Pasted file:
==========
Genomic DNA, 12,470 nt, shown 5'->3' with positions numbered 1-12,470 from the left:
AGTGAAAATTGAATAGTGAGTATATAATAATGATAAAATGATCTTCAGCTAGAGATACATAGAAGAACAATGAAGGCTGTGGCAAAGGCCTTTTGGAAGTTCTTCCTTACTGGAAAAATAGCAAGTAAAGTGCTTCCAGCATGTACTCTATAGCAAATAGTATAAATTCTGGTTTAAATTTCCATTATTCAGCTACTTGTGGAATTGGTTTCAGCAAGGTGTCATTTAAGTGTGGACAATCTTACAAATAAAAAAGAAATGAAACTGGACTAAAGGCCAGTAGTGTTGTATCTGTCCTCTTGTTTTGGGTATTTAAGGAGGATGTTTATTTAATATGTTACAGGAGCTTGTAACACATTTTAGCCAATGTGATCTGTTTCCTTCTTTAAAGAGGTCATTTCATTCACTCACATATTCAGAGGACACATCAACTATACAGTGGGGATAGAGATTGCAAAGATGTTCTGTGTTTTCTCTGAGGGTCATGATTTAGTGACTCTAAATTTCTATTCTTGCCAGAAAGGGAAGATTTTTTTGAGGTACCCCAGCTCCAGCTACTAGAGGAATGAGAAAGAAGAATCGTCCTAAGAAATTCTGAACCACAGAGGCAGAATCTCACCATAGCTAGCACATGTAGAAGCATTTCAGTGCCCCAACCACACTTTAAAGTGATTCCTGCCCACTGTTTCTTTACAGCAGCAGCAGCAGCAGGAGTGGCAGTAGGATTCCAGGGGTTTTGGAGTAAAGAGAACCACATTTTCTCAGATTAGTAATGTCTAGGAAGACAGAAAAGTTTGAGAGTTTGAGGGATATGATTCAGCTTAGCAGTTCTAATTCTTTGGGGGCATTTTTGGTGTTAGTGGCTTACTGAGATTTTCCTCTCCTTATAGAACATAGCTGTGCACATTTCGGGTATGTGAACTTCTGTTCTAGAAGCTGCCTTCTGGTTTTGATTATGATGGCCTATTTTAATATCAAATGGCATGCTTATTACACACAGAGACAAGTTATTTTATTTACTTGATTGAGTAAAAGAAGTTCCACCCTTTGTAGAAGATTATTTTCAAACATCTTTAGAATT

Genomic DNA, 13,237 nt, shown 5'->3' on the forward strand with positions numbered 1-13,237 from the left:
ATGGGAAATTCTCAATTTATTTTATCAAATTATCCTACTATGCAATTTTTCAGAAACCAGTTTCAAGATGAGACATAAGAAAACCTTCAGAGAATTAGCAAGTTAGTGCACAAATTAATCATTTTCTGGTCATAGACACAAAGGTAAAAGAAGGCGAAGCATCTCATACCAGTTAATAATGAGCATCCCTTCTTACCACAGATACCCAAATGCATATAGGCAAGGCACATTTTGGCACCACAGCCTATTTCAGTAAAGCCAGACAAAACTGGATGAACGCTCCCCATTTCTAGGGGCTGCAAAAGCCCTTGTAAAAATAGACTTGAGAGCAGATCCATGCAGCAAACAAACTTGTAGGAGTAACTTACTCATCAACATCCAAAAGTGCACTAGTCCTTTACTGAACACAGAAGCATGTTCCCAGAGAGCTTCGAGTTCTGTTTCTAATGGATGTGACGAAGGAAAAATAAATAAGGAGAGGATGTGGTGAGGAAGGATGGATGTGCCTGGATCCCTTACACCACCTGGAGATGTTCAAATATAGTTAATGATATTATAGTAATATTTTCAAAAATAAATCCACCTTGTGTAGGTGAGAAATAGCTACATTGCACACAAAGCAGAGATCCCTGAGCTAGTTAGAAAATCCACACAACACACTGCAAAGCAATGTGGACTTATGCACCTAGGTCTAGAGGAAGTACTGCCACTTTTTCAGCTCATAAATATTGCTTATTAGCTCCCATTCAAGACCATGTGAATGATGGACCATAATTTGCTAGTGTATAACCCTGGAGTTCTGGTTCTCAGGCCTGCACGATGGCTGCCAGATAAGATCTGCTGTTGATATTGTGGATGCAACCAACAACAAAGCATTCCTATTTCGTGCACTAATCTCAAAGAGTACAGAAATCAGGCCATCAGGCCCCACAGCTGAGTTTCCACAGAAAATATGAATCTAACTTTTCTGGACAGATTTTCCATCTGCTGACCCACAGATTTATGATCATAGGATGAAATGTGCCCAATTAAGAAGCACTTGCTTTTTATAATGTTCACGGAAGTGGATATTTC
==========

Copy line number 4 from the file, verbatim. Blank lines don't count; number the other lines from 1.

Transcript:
ATGGGAAATTCTCAATTTATTTTATCAAATTATCCTACTATGCAATTTTTCAGAAACCAGTTTCAAGATGAGACATAAGAAAACCTTCAGAGAATTAGCAAGTTAGTGCACAAATTAATCATTTTCTGGTCATAGACACAAAGGTAAAAGAAGGCGAAGCATCTCATACCAGTTAATAATGAGCATCCCTTCTTACCACAGATACCCAAATGCATATAGGCAAGGCACATTTTGGCACCACAGCCTATTTCAGTAAAGCCAGACAAAACTGGATGAACGCTCCCCATTTCTAGGGGCTGCAAAAGCCCTTGTAAAAATAGACTTGAGAGCAGATCCATGCAGCAAACAAACTTGTAGGAGTAACTTACTCATCAACATCCAAAAGTGCACTAGTCCTTTACTGAACACAGAAGCATGTTCCCAGAGAGCTTCGAGTTCTGTTTCTAATGGATGTGACGAAGGAAAAATAAATAAGGAGAGGATGTGGTGAGGAAGGATGGATGTGCCTGGATCCCTTACACCACCTGGAGATGTTCAAATATAGTTAATGATATTATAGTAATATTTTCAAAAATAAATCCACCTTGTGTAGGTGAGAAATAGCTACATTGCACACAAAGCAGAGATCCCTGAGCTAGTTAGAAAATCCACACAACACACTGCAAAGCAATGTGGACTTATGCACCTAGGTCTAGAGGAAGTACTGCCACTTTTTCAGCTCATAAATATTGCTTATTAGCTCCCATTCAAGACCATGTGAATGATGGACCATAATTTGCTAGTGTATAACCCTGGAGTTCTGGTTCTCAGGCCTGCACGATGGCTGCCAGATAAGATCTGCTGTTGATATTGTGGATGCAACCAACAACAAAGCATTCCTATTTCGTGCACTAATCTCAAAGAGTACAGAAATCAGGCCATCAGGCCCCACAGCTGAGTTTCCACAGAAAATATGAATCTAACTTTTCTGGACAGATTTTCCATCTGCTGACCCACAGATTTATGATCATAGGATGAAATGTGCCCAATTAAGAAGCACTTGCTTTTTATAATGTTCACGGAAGTGGATATTTC